- Vegetables: cucurbits, tomatoes
- Farm Business Management: new enterprise development
This project resulted in the development of a straightforward protocol that can be used in-field to estimate the volume of vegetable crops left behind after the primary harvest. A case study on a commercial North Carolina farm demonstrated the use of this protocol, indicating the volumes of underutilized vegetables can be higher than previously thought. Edible produce was left unharvested on the thirteen fields evaluated at an average estimated rate of 7,887 pounds per acre. Approximately 63% of this volume did not meet buyer standards. A two-year R&E grant was developed from this project and further research is underway.
Currently, the most well-known statistic on food waste in the US is an estimate of 40%, which is a calculation using a model based on the difference between the available food supply and what is consumed (Gunders, 2012, Hall, et al., 2009). Feeding America estimates the amount of fruit and vegetables wasted each year in the US at about 6 billion pounds, and analysis of USDA data for unharvested acreage calculates that in North Carolina alone approximately 117 million pounds of produce were unharvested in 2013 (Feeding America, 2013; Reed, 2014). Losses at the farm level can be significant, however, there are no studies that we identified that quantify the volume of loss, and production level losses are not included in USDA food waste data, or other recent food waste studies (BSR, 2014; Buzby, et al., 2014; Gunders, 2012). Not only does the loss of specialty crops reduce farm efficiency and sustainability, but the recovery of those crops can increase farm profitability and availability of fresh fruits and vegetables.
Quantifying food waste at the production level is the first step in reaching the ultimate goal of increasing production efficiency and improving profit and competitiveness for North Carolina and southeastern vegetable growers. Edible crops that do not meet grade standards can still be of very high nutritional quality, and could potentially be marketed to commercial or institutional kitchens, discount grocery stores, retail stores, or other industries. In order to analyze the quantity of losses on specialty crop farms in North Carolina, it is important to understand the role grade standards play in rejection of product on-farm and within the retail buying environment. USDA quality standards allow for standardization throughout the industry, are a marketing tool which provides a common language, assists producers and handlers in labeling, comprises the basis for reporting, helps settle disputes, and rewards top quality (Abbott, 1999; Kader, 2002). Despite the importance of standards, they tend to define quality according to aesthetic appearance, like shape and size, rather than flavor or nutritional value (Abbott, 1999; Kader, 2003). Quality standards are applied, and losses are incurred, by the grower, harvester, packer, distributor/wholesaler, retailer, produce manager, stocker, shopper, and eater (Abbott, 1999). However, the increasing popularity of farmers’ markets across the nation and in North Carolina suggests that consumers may be willing to purchase cosmetically imperfect produce.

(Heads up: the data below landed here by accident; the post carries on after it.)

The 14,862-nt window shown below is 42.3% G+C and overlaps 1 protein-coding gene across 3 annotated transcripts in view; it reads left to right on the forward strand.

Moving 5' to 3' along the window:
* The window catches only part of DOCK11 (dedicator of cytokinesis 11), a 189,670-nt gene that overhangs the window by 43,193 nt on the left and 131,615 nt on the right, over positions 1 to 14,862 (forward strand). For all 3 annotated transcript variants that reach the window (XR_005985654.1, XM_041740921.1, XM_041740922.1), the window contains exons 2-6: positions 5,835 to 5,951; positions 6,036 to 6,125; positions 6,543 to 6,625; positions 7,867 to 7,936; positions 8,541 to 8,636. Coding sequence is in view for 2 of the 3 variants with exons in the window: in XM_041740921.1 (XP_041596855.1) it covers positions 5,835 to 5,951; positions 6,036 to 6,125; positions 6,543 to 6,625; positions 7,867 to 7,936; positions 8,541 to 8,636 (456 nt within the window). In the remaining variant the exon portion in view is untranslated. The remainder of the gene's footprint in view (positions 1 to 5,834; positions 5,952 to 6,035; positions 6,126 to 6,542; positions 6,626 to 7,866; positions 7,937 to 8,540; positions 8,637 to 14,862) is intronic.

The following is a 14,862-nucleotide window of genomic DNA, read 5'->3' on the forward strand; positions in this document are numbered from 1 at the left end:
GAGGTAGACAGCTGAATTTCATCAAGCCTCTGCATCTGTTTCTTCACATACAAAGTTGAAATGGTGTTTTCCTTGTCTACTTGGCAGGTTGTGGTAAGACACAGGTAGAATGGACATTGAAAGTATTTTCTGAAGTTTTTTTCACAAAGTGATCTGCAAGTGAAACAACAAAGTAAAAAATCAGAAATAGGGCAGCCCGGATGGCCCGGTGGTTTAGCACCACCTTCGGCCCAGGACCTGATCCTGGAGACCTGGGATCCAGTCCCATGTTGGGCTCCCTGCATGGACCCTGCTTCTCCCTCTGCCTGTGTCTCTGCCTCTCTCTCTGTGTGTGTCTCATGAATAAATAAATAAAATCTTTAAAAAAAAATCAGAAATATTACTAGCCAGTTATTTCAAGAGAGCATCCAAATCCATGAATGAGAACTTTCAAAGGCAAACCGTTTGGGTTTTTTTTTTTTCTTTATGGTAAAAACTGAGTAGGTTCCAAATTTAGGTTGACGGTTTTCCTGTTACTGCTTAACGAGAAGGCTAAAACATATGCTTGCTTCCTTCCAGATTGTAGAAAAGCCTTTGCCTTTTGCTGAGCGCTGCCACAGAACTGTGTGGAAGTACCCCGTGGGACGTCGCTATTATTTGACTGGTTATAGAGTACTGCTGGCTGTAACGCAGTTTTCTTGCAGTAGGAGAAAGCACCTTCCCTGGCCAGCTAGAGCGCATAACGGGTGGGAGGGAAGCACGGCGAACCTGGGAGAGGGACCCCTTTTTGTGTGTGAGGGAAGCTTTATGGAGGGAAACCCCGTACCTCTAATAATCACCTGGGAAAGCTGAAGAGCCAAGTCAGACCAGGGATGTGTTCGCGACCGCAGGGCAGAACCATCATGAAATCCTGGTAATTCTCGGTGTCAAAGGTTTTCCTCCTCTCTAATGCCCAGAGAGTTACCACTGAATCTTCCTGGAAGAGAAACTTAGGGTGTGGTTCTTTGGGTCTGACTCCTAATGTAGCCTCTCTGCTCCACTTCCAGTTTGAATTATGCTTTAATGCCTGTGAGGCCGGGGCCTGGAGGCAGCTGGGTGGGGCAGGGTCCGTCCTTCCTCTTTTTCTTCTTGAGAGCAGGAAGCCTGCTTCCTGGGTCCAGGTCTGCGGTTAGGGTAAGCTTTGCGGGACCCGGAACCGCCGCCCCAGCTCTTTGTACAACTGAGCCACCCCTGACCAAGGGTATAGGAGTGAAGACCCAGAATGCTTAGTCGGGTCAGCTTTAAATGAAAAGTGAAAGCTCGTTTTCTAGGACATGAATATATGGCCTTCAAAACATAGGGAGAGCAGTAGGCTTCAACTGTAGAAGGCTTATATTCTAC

An increase in the global population is leading to calls for increases in crop yields. However, a more sustainable way to increase yield would be to reduce waste, improving efficiency in farming operations and food availability for consumers at the same time, and without an increase in inputs or acreage under production (Kader, 2003, 2005). Utilizing more of the crop will increase agricultural sustainability by directly increasing the human food supply, make the most use of on-farm resources, improving the economic viability of farm operations, and enhancing the quality of life for growers and society.
This project uses field sampling to determine how much edible and marketable produce is left unharvested after the primary harvest has ended. Presenting the proposed research and methods to grower and agricultural professional audiences has increased awareness of food loss at the farm level.
Field evaluations for this case study have shown that the volume of marketable food remaining in the field can be high in comparison to the marketed volume, which could provide opportunity for growers to further profit from the crop they are already cultivating. Additionally, the volume of food that could be recovered for human consumption was much higher than the estimates discussed in previous studies, revealing the potential for recovery organizations to procure even more healthy food. Further research on the amount, types, and reasons for food loss at the farm level has been repeatedly recommended, and this study confirms that it is needed.
- Develop straightforward protocol that can be used to estimate marketable and edible potential of crops remaining in the field after the primary harvest has ended.
- Determine volume of edible crops that remain in the field after harvesting to typical USDA standards for vegetable crops in North Carolina. Determine reasons behind the loss of these crops.